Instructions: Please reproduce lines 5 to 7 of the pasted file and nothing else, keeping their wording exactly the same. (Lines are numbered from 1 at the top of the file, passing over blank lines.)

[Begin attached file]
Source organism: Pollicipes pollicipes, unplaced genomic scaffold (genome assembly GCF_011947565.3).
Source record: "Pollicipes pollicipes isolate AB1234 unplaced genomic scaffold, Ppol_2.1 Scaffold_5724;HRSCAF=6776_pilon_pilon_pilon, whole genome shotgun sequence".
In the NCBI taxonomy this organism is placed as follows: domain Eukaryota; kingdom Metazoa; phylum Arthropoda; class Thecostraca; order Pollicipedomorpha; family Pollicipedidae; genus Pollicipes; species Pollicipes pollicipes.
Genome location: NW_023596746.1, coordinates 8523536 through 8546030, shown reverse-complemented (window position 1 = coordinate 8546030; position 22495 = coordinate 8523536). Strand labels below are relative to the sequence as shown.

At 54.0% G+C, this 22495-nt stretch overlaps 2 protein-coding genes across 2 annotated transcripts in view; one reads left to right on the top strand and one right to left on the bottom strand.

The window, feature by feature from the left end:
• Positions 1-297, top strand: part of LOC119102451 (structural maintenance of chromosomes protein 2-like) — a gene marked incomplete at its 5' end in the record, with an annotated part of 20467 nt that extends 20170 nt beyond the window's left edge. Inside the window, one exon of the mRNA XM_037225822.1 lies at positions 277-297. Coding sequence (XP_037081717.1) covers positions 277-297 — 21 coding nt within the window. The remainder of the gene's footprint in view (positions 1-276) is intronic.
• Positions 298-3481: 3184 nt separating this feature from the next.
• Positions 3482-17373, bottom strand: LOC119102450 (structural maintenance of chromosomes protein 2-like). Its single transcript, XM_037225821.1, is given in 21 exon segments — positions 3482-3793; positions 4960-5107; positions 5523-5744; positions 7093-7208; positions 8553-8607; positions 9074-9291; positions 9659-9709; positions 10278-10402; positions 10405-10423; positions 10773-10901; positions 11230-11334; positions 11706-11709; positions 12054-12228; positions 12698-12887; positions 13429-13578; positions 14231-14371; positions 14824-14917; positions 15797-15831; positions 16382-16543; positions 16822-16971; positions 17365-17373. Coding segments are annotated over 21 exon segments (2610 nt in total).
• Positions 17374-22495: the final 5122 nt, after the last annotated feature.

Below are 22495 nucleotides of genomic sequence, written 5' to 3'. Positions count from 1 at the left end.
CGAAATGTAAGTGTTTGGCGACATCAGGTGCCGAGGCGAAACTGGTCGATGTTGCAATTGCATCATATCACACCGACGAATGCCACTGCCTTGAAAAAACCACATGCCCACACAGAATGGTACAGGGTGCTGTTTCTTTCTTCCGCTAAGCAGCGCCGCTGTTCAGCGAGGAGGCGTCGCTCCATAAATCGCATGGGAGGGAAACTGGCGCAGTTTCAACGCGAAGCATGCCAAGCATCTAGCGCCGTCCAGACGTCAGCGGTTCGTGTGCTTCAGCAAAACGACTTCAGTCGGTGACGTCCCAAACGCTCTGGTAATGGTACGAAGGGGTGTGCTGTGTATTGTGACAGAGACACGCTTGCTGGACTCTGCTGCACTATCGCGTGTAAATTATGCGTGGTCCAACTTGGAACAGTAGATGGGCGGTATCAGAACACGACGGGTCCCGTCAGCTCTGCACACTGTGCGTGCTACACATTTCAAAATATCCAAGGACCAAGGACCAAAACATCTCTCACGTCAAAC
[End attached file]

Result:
At 54.0% G+C, this 22495-nt stretch overlaps 2 protein-coding genes across 2 annotated transcripts in view; one reads left to right on the top strand and one right to left on the bottom strand.

The window, feature by feature from the left end:
• Positions 1-297, top strand: part of LOC119102451 (structural maintenance of chromosomes protein 2-like) — a gene marked incomplete at its 5' end in the record, with an annotated part of 20467 nt that extends 20170 nt beyond the window's left edge. Inside the window, one exon of the mRNA XM_037225822.1 lies at positions 277-297. Coding sequence (XP_037081717.1) covers positions 277-297 — 21 coding nt within the window. The remainder of the gene's footprint in view (positions 1-276) is intronic.